Gender Representations in Macbeth - William Shakespeare

1623 Words Aug 12th, 2013 7 Pages
The play Macbeth, written by William Shakespeare, explores an abundant of encounters to the rigid gender representation demonstrated in the play. The play revolves around the questioning of femininity and masculinity, allowing us to explore how certain characters equivocate the definition of gender to please their favour and how each gender identities are created for persuasion of the natural order that corresponds to the traditional order - Lady Macbeth and Macbeth exploit and redefine gender ideology, an unbalance is created when Lady Macbeth is displayed as the dominant character of the relationship, during the Jacobean era it is believed that it is proper to remain in your respected gender role and not to over rule your husband …show more content…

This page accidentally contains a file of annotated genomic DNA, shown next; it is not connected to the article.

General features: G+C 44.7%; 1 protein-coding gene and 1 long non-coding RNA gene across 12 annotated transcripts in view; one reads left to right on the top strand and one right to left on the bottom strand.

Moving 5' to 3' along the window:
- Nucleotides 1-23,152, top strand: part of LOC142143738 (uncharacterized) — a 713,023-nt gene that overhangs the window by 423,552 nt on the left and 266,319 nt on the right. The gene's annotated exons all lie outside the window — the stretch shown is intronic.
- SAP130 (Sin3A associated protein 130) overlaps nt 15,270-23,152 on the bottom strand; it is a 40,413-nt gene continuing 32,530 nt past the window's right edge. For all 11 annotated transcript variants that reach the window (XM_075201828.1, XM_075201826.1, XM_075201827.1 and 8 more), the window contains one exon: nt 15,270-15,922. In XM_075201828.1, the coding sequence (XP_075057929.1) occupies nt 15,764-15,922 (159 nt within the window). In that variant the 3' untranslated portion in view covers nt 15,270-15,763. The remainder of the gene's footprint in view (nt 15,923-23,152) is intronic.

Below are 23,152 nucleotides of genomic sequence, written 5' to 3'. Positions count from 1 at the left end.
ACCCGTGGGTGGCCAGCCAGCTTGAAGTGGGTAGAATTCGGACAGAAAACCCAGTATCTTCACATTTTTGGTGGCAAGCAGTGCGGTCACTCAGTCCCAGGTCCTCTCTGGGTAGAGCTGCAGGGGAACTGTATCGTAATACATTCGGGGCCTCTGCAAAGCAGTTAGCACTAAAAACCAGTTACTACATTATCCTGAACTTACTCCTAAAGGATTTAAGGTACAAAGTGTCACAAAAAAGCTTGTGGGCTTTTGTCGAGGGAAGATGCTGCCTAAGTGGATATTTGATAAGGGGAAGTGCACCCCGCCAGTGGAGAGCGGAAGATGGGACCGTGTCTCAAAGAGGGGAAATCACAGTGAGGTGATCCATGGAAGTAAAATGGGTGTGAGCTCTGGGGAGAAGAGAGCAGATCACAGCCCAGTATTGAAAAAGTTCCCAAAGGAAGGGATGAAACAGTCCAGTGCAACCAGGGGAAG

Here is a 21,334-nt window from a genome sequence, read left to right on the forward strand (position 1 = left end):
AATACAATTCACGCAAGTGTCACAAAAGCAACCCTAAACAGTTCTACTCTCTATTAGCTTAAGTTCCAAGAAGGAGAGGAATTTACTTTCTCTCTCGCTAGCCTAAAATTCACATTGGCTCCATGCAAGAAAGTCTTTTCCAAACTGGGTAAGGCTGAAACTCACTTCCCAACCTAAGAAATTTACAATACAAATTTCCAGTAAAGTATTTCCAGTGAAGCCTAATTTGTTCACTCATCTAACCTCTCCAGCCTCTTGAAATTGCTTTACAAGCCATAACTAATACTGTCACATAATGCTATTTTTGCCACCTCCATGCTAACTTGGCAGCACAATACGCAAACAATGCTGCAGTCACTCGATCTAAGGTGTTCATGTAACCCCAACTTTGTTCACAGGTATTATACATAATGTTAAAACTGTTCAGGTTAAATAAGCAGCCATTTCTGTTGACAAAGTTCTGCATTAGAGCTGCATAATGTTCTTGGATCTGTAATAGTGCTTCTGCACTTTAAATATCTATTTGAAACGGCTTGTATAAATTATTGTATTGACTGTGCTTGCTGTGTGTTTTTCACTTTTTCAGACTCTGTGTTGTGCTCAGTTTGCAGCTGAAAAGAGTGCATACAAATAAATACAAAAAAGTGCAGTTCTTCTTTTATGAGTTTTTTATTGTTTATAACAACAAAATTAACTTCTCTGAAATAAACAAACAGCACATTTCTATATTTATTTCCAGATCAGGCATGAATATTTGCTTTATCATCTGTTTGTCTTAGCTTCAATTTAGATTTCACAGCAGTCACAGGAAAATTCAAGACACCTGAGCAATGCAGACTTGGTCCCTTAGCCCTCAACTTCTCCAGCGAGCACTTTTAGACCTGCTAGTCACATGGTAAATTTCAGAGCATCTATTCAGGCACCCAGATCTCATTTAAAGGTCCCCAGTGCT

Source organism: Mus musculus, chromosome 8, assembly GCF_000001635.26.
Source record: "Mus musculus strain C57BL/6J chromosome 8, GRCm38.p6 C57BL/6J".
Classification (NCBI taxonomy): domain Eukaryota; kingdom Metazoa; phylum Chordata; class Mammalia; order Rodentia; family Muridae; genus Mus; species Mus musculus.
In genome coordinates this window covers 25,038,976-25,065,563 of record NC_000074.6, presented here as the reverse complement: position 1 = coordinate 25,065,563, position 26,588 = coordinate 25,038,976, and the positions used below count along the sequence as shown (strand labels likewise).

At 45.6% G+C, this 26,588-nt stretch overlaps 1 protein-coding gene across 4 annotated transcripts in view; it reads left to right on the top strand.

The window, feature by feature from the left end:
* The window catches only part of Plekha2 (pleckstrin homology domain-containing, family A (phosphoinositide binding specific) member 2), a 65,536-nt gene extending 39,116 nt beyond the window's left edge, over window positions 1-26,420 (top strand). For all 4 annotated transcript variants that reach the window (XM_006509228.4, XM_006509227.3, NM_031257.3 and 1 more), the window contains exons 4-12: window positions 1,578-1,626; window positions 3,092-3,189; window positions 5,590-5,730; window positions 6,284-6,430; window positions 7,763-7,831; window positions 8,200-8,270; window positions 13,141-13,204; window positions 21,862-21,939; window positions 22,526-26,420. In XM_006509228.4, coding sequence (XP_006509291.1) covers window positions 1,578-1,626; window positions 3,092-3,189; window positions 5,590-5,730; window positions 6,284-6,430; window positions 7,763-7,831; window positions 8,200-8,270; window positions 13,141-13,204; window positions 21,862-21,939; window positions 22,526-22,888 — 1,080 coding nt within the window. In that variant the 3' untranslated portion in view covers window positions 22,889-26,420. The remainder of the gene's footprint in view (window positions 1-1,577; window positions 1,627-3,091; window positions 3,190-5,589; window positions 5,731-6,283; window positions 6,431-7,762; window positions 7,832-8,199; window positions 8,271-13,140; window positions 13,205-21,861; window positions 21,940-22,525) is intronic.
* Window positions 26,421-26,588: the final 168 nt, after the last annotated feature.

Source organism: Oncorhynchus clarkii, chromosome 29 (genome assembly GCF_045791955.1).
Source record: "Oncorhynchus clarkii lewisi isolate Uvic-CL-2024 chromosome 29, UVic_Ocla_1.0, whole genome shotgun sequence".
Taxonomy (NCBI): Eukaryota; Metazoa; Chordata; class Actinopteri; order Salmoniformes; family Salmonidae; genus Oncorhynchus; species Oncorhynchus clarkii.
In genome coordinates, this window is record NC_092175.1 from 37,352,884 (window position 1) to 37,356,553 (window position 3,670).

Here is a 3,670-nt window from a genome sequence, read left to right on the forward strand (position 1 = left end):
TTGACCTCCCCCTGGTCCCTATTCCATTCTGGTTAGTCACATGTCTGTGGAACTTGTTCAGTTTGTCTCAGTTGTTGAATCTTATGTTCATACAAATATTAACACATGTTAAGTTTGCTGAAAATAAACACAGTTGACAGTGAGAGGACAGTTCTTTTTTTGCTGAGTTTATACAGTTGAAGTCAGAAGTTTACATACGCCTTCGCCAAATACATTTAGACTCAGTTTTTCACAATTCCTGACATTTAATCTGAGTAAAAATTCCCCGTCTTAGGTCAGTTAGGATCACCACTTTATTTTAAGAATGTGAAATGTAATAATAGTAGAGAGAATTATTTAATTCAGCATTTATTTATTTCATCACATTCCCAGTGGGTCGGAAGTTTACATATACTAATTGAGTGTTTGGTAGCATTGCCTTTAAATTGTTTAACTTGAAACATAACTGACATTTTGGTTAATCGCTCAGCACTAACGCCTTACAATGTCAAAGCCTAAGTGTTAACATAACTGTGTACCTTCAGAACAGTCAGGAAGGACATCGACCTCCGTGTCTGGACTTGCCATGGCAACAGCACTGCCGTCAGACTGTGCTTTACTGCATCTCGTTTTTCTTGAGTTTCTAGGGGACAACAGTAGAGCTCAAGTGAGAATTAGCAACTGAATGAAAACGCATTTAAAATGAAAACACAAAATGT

Furthermore this suggests that she is not as tough as she thought. A character similar to Lady Macbeth is Lady Macduff, clearly she plays a much less prominent role yet she still impacts upon the play developing contrastive approach to gender.

Lady Macduff differs from Lady Macbeth, in ways that she is more of a discourteous outspoken character rather than an ambitious active character - in contrast to Lady Macbeth, she does not strive to rid herself to female qualities an example supporting this statement is when Lady Macduff says, “Is often laudable, to do good sometime Accounted dangerous folly: why then, alas, Do I put up that womanly defence, To say, I have done no harm?” - this quote corresponds to traditional ideas about female gender, she herself does acknowledge her femininity, Lady Macduff, does question her gender place however she does not consider alternatives to it, although she does continue to argue upon the natural order, this is conveyed through, “From whence himself does fly? He loves us not: He wants the natural touch; for the poor wren, The most diminutive of birds, will fight,” Lady Macduff criticizes her husband’s manhood by suggesting he lacks the ‘natural touch’, which implies that he should stand by his wife, this advocates to

More about Gender Representations in Macbeth - William Shakespeare